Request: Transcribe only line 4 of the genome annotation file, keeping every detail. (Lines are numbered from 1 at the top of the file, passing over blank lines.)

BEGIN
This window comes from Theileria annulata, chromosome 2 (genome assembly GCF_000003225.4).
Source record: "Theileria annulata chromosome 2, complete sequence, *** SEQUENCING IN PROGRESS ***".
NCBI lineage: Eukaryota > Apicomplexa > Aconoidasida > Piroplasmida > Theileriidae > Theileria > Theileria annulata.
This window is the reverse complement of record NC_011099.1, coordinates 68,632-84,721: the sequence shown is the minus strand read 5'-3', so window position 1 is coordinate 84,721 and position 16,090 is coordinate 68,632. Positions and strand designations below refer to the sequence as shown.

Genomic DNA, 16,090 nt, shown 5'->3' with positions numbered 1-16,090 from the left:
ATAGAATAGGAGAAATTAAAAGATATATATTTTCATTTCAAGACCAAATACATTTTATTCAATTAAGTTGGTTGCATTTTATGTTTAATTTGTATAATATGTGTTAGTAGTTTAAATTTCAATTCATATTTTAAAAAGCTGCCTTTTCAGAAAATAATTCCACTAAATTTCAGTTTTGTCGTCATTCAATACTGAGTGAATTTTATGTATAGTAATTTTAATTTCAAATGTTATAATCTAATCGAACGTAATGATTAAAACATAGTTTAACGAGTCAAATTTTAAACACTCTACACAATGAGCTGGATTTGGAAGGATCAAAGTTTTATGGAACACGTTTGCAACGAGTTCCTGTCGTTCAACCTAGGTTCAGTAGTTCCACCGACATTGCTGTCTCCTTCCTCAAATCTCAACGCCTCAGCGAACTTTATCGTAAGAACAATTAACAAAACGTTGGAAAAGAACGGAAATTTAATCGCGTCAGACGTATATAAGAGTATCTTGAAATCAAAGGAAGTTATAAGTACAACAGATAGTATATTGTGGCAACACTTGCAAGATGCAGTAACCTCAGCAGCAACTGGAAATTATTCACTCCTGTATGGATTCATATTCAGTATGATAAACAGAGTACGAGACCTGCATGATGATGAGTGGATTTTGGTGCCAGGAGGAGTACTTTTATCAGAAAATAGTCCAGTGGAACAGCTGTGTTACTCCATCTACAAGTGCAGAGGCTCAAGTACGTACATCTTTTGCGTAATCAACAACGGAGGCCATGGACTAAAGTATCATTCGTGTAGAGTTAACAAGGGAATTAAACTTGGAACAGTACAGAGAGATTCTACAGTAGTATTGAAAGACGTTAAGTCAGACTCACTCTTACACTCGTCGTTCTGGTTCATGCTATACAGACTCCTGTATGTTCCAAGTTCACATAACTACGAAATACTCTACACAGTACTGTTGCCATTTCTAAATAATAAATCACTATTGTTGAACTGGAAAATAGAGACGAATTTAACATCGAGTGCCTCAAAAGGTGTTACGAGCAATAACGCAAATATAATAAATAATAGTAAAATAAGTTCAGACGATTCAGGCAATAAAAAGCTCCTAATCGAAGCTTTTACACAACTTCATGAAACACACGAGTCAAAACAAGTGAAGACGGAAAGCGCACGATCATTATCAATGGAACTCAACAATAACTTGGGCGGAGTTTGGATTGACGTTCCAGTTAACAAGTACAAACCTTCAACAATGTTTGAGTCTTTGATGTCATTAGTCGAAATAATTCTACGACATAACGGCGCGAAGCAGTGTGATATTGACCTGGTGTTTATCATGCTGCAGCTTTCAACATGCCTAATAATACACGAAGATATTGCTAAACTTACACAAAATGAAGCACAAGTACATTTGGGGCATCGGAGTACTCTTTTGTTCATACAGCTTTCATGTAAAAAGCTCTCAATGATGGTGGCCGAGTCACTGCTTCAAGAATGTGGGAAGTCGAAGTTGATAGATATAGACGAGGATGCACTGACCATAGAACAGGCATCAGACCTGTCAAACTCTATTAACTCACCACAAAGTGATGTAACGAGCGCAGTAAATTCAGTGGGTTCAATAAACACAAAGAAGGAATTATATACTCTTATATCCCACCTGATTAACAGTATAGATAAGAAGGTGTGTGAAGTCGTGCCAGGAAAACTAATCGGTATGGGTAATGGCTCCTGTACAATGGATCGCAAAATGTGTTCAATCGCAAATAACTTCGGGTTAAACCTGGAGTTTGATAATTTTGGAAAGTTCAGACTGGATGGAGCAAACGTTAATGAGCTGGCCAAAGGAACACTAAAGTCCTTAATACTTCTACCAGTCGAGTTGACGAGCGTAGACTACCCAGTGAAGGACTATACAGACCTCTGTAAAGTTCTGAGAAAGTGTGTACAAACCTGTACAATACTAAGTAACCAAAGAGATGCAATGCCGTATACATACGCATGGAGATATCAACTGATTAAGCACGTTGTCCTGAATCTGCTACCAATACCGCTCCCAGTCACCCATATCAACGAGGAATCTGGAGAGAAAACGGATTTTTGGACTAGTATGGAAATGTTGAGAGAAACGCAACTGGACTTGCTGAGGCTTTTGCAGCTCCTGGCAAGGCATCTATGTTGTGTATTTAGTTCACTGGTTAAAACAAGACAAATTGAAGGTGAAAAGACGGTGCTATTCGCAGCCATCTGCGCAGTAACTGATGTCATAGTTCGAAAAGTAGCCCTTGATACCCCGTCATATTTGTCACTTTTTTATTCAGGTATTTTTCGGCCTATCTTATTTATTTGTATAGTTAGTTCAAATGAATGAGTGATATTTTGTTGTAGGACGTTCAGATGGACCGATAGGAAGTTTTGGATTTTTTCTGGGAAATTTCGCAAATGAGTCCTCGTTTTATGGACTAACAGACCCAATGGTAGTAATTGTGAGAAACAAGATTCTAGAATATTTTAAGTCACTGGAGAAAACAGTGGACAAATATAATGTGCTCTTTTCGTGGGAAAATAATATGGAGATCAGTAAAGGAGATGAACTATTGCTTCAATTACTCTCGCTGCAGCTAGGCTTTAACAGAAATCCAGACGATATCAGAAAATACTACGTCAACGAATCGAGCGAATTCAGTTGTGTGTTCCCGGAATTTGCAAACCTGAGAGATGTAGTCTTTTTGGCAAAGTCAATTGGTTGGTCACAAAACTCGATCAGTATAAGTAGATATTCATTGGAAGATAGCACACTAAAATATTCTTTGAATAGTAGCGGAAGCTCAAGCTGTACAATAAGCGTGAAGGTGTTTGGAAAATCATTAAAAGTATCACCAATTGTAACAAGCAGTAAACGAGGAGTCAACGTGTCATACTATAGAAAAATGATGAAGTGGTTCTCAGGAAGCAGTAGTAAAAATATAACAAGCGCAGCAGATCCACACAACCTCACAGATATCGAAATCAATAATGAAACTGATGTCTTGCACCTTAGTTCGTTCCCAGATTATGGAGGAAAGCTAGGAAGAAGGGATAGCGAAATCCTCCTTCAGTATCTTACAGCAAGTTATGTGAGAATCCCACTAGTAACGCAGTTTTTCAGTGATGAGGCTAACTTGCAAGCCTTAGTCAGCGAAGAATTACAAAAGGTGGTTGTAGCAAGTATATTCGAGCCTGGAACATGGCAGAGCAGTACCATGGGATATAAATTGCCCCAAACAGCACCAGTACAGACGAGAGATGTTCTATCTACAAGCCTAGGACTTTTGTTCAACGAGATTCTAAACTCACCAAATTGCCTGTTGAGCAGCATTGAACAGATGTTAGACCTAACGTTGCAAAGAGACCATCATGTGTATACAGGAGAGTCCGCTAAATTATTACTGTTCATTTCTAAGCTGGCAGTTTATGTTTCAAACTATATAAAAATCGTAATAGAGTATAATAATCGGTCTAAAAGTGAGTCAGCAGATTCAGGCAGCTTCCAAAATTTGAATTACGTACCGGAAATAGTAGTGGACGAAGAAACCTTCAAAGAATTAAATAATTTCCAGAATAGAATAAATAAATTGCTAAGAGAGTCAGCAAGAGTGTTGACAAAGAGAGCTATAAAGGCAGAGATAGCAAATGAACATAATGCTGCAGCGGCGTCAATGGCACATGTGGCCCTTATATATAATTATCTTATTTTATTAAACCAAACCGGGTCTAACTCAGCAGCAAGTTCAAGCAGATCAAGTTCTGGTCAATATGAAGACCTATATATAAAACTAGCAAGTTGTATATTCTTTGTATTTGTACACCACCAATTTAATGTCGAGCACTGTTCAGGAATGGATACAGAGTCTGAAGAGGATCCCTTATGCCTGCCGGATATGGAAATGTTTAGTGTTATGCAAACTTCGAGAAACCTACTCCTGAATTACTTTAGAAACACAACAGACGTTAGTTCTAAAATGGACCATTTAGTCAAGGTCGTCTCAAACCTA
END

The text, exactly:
This window is the reverse complement of record NC_011099.1, coordinates 68,632-84,721: the sequence shown is the minus strand read 5'-3', so window position 1 is coordinate 84,721 and position 16,090 is coordinate 68,632. Positions and strand designations below refer to the sequence as shown.